- The Royal Crown Derby Porcelain Company, the Derby artists, porcelain products and makers marks.
- In 1750, the doors of the Chelsea Works factory opened.
- In 1770, William Duesbury fully acquired the famous Chelsea Works factory from his partner and he continued to work to grow his small porcelain business.
- In 1750, the doors of the Chelsea Works factory opened.
The Royal Crown Derby Porcelain Company, the Derby artists, porcelain products and makers marks.
The Royal Crown Derby porcelain company is a privately owned limited company.
It employs about 300 people and manufactures the highest quality english fine bone china in its factory on its four and a half acre site on osmaston road, in derby, england.
Opened sometime before 1750, with the exact date of the company’s founding not known. The story begins with an entrepreneur named Andrew Planche, who migrated from France to England to escape the religious suppression of the Huguenots during the early 1700s.
After settling in england, planche decided to open a porcelain factory. He partnered with William Duesbury (a wealthy English merchant) and the two men began work on a factory in Derby.
Derby is located on the River Derwent near Trent. Proximity to the river allowed Duesbury and Planche to easily import and export raw materials as well as export the finished product. Additionally, Derby was known for its prolific silk trade and as a haven for artists.
In 1750, the doors of the Chelsea Works factory opened.
The factory brought industry to the small town of Derby and helped the town prosper. As the companys figurines and dinnerware became popular throughout Europe, the Chelsea Works began attracting some of the most skilled artists of the day.
Figure painting was done by Richard Askew and James Banford.
Zachariah Boreman and John Brewer were hired to paint landscapes, still-lifes, and pastorals.
Intricate floral patterns were designed and painted by William Billingsley and William Pegg.
Under the remarkable guidance of this design team, the company established its reputation for excellence in design, quality, and craftsmanship.
In 1775, Duesbury’s hard work was rewarded by King George III. The King bestowed upon Duesbury the rare honor of being allowed to incorporate His Majesty’s crown into the Derby backstamp. The company then became known as Crown Derby.
In 1786, William Duesbury died and the company was passed to his son, William Duesbury II. as he was educated and raised close to the porcelain business, William made an excellent leader. He set to work developing a number of new glazes and body types.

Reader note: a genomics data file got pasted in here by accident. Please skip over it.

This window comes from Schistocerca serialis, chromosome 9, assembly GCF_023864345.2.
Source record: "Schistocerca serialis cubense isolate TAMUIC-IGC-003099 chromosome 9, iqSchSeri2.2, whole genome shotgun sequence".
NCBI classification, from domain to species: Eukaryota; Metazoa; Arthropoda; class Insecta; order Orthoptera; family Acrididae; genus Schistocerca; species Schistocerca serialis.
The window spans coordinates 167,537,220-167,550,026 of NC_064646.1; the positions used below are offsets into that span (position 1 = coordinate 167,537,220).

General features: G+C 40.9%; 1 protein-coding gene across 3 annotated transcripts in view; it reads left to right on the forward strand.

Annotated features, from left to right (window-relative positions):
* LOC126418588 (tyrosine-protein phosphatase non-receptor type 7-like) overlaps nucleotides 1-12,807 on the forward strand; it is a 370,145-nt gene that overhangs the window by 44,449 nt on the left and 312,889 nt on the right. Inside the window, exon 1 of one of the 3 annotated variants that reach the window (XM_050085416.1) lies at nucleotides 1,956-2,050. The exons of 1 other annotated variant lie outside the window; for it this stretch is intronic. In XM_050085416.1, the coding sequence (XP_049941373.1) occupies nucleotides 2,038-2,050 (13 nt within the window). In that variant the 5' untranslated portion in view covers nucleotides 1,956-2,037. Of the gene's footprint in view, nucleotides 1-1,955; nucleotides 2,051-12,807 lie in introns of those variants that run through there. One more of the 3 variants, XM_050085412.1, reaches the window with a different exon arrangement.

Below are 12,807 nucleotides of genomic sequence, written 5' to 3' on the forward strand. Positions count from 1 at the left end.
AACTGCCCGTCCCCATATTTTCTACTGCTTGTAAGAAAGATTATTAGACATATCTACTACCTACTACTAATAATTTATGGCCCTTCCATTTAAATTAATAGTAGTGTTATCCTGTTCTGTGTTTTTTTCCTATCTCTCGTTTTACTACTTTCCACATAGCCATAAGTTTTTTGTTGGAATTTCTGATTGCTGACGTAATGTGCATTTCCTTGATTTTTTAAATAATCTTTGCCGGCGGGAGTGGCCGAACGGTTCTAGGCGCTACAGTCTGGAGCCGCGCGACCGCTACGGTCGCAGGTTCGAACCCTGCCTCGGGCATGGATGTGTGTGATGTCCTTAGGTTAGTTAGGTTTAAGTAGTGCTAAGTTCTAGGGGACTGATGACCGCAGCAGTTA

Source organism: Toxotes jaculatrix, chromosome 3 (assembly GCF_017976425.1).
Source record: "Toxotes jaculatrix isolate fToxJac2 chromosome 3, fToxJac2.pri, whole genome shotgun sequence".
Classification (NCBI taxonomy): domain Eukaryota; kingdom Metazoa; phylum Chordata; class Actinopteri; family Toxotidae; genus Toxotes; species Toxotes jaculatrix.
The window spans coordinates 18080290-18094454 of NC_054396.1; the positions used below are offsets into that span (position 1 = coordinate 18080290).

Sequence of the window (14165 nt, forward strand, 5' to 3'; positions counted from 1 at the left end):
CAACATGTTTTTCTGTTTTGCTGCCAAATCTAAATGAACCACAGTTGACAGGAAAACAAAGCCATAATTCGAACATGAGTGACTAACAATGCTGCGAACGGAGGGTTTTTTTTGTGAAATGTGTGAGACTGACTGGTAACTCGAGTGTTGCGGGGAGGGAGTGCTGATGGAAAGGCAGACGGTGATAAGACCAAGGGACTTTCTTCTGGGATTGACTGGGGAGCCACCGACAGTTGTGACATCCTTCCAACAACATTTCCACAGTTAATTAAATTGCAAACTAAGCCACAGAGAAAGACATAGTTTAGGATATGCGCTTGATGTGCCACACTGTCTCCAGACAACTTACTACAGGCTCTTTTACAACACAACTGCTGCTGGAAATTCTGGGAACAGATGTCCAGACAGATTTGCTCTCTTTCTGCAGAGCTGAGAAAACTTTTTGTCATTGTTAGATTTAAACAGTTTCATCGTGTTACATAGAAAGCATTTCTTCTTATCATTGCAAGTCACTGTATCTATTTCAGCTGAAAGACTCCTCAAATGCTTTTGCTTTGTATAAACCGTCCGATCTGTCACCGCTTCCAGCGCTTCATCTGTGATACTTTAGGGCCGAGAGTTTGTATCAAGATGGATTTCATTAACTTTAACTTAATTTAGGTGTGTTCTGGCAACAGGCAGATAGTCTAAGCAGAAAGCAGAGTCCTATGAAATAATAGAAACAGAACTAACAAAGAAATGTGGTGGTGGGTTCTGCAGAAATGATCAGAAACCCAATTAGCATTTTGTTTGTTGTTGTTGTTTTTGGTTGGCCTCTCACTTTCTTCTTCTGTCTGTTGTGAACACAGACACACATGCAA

Unfortunately, William Duesbury II died in 1797 at the young age of 34.
The company was then passed to Michael Kean, and the reputation of the Derby company began to decline and many important artists left the Derby factory in search of other opportunities.
In 1811, to prevent any further loss of reputation, leadership of derby porcelain was passed to William Bloor.
Bloor had a reputation as a shrewd businessman. He was recognized as an art lover with an appreciation for works that were richly coloured and elegantly styled and under his leadership the company began designing brightly coloured Japanese imari patterns.
The new lines featured intricate geometric patterns layered with various floral designs and new artists were hired as the company restored its former glory.
In 1877, the old Derby factory was torn down and a new one erected. The opening of the impressive Osmaston Road factory would be the beginning of the modern period of Derby porcelain and crown derbys patterns became immensely popular during the Victorian era. Victorians relished the romantic and lavish designs that were produced by the Derby factory.
In 1890, By order of a Royal Warrant, Queen Victoria appointed Crown Derby as “Manufacturers of Porcelain to Her Majesty.” and the company became known as Royal Crown Derby.
Today, Royal Crown Derby is owned by S. Pearson and Son and is part of the Allied English Potteries Group.
In 1981, the company introduced a line of paperweights which have become immensely popular and Royal Crown Derby still continues to produce patterns in the imari style.
Derby figures can be identified by three unglazed patches on the base, and earlier glazed figures often have a dry edge. Early examples were some of the finest ever modelled in Britain.
In the 1770s Derby pioneered the use of unglazed biscuit models in Britain.
William Duesbury, initially an outside decorator for the factory, took over as director in 1756, producing pieces in quite open imitation of meissen porcelain.
Characteristic Derby ware of the period includes ink sets, potpourri vases and salts decorated with landscape scenes set with tiny figures.
Duesbury acquired the chelsea porcelain factory in 1770 – and products were known as Chelsea-Derby until the factory’s closure in 1784 – and Bow in 1775.
The product range broadened dramatically, and a stronger china body incorporating bone ash was introduced. Sevres porcelain took over from meissen as the main source of inspiration, with neoclassical decoration and rich ground colours of claret and turquoise.
In the 1770s, the Japan patterns inspired by imari porcelain were introduced and became strongly identified with Derby for the next two centuries.
Most memorable of all is the work by artists such as Thomas Steele, Zachariah Boreman, William ‘Quaker’ pegg and William Billingsley, whose work included exquisitely painted flowers, fruit and Derbyshire landscapes.
Bone china replaced soft-paste porcelain at Royal Crown Derby in the early 19thC.
But from 1811 the emphasis shifted to inexpensive products, and quality declined. The factory closed in 1848.
Crown Derby Porcelain Co, was set up in 1876 and produced decorated and gilded bone china.